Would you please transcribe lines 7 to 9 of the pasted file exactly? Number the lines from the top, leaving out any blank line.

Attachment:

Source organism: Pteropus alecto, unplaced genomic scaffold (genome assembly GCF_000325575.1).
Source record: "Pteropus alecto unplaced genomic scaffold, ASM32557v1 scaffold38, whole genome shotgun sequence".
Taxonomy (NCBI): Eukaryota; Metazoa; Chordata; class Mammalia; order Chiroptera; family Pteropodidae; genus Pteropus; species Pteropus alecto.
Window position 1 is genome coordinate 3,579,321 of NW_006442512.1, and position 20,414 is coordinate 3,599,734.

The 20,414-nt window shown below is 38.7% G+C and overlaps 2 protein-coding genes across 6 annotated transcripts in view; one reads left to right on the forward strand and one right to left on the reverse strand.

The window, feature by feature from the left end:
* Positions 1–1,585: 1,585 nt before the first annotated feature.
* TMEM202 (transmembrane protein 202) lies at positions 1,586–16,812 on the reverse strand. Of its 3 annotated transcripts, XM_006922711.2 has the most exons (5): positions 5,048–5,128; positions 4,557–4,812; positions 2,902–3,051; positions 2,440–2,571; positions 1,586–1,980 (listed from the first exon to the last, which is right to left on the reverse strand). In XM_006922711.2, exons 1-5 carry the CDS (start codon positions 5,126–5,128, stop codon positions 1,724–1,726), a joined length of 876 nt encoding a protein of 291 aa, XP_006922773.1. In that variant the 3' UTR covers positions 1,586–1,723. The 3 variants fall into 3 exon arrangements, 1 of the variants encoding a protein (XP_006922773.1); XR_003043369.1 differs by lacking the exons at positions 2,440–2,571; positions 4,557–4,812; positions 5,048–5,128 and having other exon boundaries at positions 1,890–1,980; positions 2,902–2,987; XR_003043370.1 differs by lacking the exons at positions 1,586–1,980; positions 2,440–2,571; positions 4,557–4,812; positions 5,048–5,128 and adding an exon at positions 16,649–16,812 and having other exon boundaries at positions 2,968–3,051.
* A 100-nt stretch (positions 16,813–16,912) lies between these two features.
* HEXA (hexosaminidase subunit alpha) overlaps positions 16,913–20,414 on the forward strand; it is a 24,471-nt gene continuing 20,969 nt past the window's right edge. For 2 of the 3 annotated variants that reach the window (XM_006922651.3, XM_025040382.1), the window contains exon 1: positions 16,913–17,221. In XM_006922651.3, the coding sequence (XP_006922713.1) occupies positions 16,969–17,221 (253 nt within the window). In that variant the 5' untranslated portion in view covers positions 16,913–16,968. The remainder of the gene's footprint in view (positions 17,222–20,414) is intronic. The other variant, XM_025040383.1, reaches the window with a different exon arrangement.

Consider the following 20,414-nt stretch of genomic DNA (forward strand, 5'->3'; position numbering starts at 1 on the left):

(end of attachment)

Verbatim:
* Positions 1–1,585: 1,585 nt before the first annotated feature.
* TMEM202 (transmembrane protein 202) lies at positions 1,586–16,812 on the reverse strand. Of its 3 annotated transcripts, XM_006922711.2 has the most exons (5): positions 5,048–5,128; positions 4,557–4,812; positions 2,902–3,051; positions 2,440–2,571; positions 1,586–1,980 (listed from the first exon to the last, which is right to left on the reverse strand). In XM_006922711.2, exons 1-5 carry the CDS (start codon positions 5,126–5,128, stop codon positions 1,724–1,726), a joined length of 876 nt encoding a protein of 291 aa, XP_006922773.1. In that variant the 3' UTR covers positions 1,586–1,723. The 3 variants fall into 3 exon arrangements, 1 of the variants encoding a protein (XP_006922773.1); XR_003043369.1 differs by lacking the exons at positions 2,440–2,571; positions 4,557–4,812; positions 5,048–5,128 and having other exon boundaries at positions 1,890–1,980; positions 2,902–2,987; XR_003043370.1 differs by lacking the exons at positions 1,586–1,980; positions 2,440–2,571; positions 4,557–4,812; positions 5,048–5,128 and adding an exon at positions 16,649–16,812 and having other exon boundaries at positions 2,968–3,051.
* A 100-nt stretch (positions 16,813–16,912) lies between these two features.